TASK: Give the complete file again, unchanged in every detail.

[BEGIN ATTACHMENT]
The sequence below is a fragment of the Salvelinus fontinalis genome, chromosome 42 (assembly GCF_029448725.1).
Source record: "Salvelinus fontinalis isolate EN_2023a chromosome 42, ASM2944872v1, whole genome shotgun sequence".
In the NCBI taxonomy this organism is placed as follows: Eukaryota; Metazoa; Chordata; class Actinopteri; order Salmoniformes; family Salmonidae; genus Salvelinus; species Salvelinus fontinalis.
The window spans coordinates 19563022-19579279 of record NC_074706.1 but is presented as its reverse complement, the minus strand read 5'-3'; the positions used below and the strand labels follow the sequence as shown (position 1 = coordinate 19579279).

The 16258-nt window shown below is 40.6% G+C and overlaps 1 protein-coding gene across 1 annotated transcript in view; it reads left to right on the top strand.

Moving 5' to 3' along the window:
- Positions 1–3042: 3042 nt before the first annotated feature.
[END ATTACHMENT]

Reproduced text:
The sequence below is a fragment of the Salvelinus fontinalis genome, chromosome 42 (assembly GCF_029448725.1).
Source record: "Salvelinus fontinalis isolate EN_2023a chromosome 42, ASM2944872v1, whole genome shotgun sequence".
In the NCBI taxonomy this organism is placed as follows: Eukaryota; Metazoa; Chordata; class Actinopteri; order Salmoniformes; family Salmonidae; genus Salvelinus; species Salvelinus fontinalis.
The window spans coordinates 19563022-19579279 of record NC_074706.1 but is presented as its reverse complement, the minus strand read 5'-3'; the positions used below and the strand labels follow the sequence as shown (position 1 = coordinate 19579279).

The 16258-nt window shown below is 40.6% G+C and overlaps 1 protein-coding gene across 1 annotated transcript in view; it reads left to right on the top strand.

Moving 5' to 3' along the window:
- Positions 1–3042: 3042 nt before the first annotated feature.